I’ve outlined a few scenarios here because they are common in self-defence teaching and what I am trying to say is that self-defence is not so much about technique but about tactics. Tactics, such as avoiding places where trouble occurs, staying with a group as opposed to being alone. Not getting too drunk on a night out, sharing taxi’s instead of riding by yourself. Wearing clothes that are less tempting to an attacker or which are more for comfort than for fashion. Sure, you should be able to wear what you want and go where you want but that’s not really a choice if you want to stay safe.

The other thing is to consider how realistic is the scenario? How likely is it that someone will grab your wrist or try to choke you? isn’t it more likely that they will just punch you in the face? It’s much simpler and is often the best counter attack for you to use. I see all these silly defence scenarios on and social media, combining all sorts of clever, yet highly unlikely scenarios, and I just think to myself ‘punch him in the face’. As Mike Tyson said ‘everyone has a plan until they get punched in the face.’ It’s simple and effective and is the standard response taught to special forces personnel, which is interesting isn’t it?

When it comes to self-defence, keep it simple: avoid places where trouble is more likely and always fight back, clawing, punching, kicking, spitting, biting, grabbing and poking. Honestly, it’s the best way and if you don’t know what to do or are not strong enough, come and join one of my academies and we’ll show you simple ways to protect yourself both physically, mentally and strategically. We’ll teach you the kind of skill that will help you in much bigger ways than just self-protection, with special emphasis on not having to fight in the first place.

I hope you found this valuable and that you never have to use it.

What are the Martial Arts?

Part 1: What’s in it for me?

For many years I thought the martial arts were about fighting and combat and on the face of it they are. Martial means warlike, its name comes from Mars the roman god of war. But just as war is not the first goal of a general, nor should combat be the first consideration of a martial artist. So what are the martial arts if they are not primarily about fighting?

Well, let’s look at why we fight. Most people fight when they encounter a problem that will not go away and cannot be avoided. A problem which offers us violence if we do not deal with it. When all other avenues have been exhausted we finally resort to fighting. This is where a knowledge of combat becomes necessary and throughout history there have been those who have recognized that combat is at times unavoidable. These individuals have often discovered other benefits of training for combat which are obviously healthy through the physical demands of combat training which strengthens the heart and muscles and also the calming effect that physical exertion has on the emotions. This calming effect also opens the door to our spiritual side which happens when our emotions are quietened. It’s for this reason that some martial artists exude an air of calm serenity whilst at the same time having a physical presence and energy which is neither threatening nor inviting of physical threat.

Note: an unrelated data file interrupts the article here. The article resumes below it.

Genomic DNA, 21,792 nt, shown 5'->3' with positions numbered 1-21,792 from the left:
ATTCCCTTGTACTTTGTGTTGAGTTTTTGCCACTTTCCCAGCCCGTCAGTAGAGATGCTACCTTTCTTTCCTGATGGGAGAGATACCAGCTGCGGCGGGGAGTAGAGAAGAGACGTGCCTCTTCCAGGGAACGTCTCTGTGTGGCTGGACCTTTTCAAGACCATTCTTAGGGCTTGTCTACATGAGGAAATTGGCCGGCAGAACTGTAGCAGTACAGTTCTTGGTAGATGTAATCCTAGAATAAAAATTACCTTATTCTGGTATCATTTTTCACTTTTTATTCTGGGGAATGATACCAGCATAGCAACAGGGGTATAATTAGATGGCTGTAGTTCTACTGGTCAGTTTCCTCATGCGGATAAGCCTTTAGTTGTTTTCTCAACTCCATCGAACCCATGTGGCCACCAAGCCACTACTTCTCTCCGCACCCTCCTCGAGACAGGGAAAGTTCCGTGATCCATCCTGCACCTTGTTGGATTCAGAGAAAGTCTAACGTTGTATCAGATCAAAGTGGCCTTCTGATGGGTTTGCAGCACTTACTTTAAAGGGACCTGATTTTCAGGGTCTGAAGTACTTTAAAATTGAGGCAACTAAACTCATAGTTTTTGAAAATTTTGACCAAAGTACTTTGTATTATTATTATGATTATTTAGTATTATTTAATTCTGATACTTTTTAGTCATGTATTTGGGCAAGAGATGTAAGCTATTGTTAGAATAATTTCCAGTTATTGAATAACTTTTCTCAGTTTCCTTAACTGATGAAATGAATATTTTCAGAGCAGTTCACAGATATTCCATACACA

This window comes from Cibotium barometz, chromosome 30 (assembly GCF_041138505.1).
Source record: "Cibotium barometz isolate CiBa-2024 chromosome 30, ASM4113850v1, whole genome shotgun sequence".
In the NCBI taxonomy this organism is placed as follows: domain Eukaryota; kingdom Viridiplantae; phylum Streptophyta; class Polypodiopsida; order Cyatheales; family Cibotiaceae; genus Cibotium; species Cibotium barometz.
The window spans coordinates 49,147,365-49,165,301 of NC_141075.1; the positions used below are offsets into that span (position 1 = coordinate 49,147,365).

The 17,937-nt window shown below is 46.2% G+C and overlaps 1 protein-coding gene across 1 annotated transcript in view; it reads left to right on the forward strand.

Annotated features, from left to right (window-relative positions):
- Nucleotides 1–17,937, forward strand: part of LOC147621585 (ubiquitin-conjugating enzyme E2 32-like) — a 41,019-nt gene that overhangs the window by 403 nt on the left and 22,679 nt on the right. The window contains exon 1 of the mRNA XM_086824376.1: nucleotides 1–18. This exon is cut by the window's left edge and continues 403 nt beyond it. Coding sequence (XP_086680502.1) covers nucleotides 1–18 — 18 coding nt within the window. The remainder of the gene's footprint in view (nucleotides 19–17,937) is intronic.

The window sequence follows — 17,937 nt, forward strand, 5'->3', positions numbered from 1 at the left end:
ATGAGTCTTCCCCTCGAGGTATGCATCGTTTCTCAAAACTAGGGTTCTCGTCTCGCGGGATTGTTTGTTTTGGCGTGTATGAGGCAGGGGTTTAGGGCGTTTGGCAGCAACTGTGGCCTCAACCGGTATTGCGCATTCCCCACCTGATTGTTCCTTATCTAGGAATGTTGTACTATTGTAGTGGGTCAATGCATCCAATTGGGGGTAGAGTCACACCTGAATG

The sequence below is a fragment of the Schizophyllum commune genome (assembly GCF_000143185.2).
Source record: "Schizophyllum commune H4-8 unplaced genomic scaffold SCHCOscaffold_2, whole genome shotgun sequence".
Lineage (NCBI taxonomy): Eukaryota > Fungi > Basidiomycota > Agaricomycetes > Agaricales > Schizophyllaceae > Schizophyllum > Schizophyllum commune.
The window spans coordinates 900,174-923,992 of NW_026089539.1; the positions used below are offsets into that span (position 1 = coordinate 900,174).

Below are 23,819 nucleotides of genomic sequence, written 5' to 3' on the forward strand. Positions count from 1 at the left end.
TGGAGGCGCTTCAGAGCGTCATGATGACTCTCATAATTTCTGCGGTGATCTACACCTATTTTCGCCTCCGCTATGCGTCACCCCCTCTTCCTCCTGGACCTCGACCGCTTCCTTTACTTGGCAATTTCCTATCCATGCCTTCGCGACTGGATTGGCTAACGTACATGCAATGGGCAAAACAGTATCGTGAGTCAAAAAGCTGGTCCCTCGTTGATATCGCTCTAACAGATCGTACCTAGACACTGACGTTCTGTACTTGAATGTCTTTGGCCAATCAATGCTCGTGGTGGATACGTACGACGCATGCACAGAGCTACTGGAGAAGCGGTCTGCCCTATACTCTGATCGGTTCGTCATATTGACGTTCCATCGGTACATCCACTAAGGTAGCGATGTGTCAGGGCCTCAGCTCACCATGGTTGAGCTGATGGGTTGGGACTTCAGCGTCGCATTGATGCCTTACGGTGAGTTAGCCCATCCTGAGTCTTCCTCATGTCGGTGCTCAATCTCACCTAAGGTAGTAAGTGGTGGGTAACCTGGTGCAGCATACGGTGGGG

This being the case, many people have taken up the martial arts to develop these attributes specifically through its training. The martial arts are therefore about personal achievement and progress, getting the result one wants, protecting oneself and what one has, AND… sometimes one has to fight to achieve that.

A good martial art has many benefits, for instance;

  1. Physical fitness – it builds heart strength
  2. Physical strength – it builds muscle strength
  3. It helps maintain a healthy weight through calorie burning
  4. It calms and relaxes us – it brings us a sense of peace
  5. It’s a great hobby – it’s a great escape from the daily grind
  6. It builds confidence in us – we face challenges better
  7. It’s a great way to meet people and make friends
  8. It can become a lifelong passion – it’s a lifelong study if you want it
  9. It brings purpose and meaning to our lives and
  10. We can protect ourselves from harm through its teachings

The problem is though that too many martial artists think of fighting first or about winning trophies in competition and not enough about using the strategies of the martial arts in a way that will improve their lives and the lives of others around them. In my mind too many people trivialize what the martial arts can bring through only seeing its fascia and not its heart.

The martial arts are not about violence and hurting people they are about learning about oneself and improving oneself, having a sense of progression in one’s life which brings purpose and meaning. It is a lifelong study because no matter how much one learns, there are always more discoveries to be made. It’s not for nothing that the ancient oriental martial artists called the study of the martial arts ‘the way’ short for the way of life as in the endings of a number of well-known martial arts with ‘do’ which means way, such as:

Karate-do – the empty hand way

Judo – the gentle way

Aikido – harmonious spirit way

Tae kwon do – hand foot way